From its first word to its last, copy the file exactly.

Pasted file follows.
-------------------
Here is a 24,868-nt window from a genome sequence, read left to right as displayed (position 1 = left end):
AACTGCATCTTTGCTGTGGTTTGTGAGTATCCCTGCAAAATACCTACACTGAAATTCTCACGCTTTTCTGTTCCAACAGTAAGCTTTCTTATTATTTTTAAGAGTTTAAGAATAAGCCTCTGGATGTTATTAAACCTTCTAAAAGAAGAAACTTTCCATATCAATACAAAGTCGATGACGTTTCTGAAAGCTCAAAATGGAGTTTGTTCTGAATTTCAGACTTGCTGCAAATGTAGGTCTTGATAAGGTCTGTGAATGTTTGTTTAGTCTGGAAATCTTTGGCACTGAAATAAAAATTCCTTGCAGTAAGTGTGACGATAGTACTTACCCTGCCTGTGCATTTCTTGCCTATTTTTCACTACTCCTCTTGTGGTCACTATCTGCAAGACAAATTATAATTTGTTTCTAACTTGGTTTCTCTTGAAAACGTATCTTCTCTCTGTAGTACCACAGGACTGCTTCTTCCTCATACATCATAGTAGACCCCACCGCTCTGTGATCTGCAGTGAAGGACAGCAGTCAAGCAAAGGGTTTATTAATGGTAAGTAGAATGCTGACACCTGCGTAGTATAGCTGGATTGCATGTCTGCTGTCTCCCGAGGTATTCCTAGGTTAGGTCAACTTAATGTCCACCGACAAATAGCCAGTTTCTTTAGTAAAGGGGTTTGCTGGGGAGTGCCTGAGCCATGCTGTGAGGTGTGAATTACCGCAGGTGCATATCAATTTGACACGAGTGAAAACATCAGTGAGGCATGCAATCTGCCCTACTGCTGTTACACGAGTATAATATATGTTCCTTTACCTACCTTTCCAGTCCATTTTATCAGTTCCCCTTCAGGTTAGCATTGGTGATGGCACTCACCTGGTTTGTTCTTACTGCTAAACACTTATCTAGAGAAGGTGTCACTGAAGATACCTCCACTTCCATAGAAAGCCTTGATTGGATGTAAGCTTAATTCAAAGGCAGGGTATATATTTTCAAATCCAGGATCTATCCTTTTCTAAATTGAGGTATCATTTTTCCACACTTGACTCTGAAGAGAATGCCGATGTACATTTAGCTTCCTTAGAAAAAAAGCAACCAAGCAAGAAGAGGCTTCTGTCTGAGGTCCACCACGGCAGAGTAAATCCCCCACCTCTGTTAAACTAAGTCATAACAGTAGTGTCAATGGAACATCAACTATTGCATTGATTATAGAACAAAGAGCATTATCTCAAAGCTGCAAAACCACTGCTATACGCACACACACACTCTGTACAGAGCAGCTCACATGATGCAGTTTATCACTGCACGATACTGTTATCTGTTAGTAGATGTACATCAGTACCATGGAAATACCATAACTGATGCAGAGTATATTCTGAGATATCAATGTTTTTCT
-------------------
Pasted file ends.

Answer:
Here is a 24,868-nt window from a genome sequence, read left to right as displayed (position 1 = left end):
AACTGCATCTTTGCTGTGGTTTGTGAGTATCCCTGCAAAATACCTACACTGAAATTCTCACGCTTTTCTGTTCCAACAGTAAGCTTTCTTATTATTTTTAAGAGTTTAAGAATAAGCCTCTGGATGTTATTAAACCTTCTAAAAGAAGAAACTTTCCATATCAATACAAAGTCGATGACGTTTCTGAAAGCTCAAAATGGAGTTTGTTCTGAATTTCAGACTTGCTGCAAATGTAGGTCTTGATAAGGTCTGTGAATGTTTGTTTAGTCTGGAAATCTTTGGCACTGAAATAAAAATTCCTTGCAGTAAGTGTGACGATAGTACTTACCCTGCCTGTGCATTTCTTGCCTATTTTTCACTACTCCTCTTGTGGTCACTATCTGCAAGACAAATTATAATTTGTTTCTAACTTGGTTTCTCTTGAAAACGTATCTTCTCTCTGTAGTACCACAGGACTGCTTCTTCCTCATACATCATAGTAGACCCCACCGCTCTGTGATCTGCAGTGAAGGACAGCAGTCAAGCAAAGGGTTTATTAATGGTAAGTAGAATGCTGACACCTGCGTAGTATAGCTGGATTGCATGTCTGCTGTCTCCCGAGGTATTCCTAGGTTAGGTCAACTTAATGTCCACCGACAAATAGCCAGTTTCTTTAGTAAAGGGGTTTGCTGGGGAGTGCCTGAGCCATGCTGTGAGGTGTGAATTACCGCAGGTGCATATCAATTTGACACGAGTGAAAACATCAGTGAGGCATGCAATCTGCCCTACTGCTGTTACACGAGTATAATATATGTTCCTTTACCTACCTTTCCAGTCCATTTTATCAGTTCCCCTTCAGGTTAGCATTGGTGATGGCACTCACCTGGTTTGTTCTTACTGCTAAACACTTATCTAGAGAAGGTGTCACTGAAGATACCTCCACTTCCATAGAAAGCCTTGATTGGATGTAAGCTTAATTCAAAGGCAGGGTATATATTTTCAAATCCAGGATCTATCCTTTTCTAAATTGAGGTATCATTTTTCCACACTTGACTCTGAAGAGAATGCCGATGTACATTTAGCTTCCTTAGAAAAAAAGCAACCAAGCAAGAAGAGGCTTCTGTCTGAGGTCCACCACGGCAGAGTAAATCCCCCACCTCTGTTAAACTAAGTCATAACAGTAGTGTCAATGGAACATCAACTATTGCATTGATTATAGAACAAAGAGCATTATCTCAAAGCTGCAAAACCACTGCTATACGCACACACACACTCTGTACAGAGCAGCTCACATGATGCAGTTTATCACTGCACGATACTGTTATCTGTTAGTAGATGTACATCAGTACCATGGAAATACCATAACTGATGCAGAGTATATTCTGAGATATCAATGTTTTTCT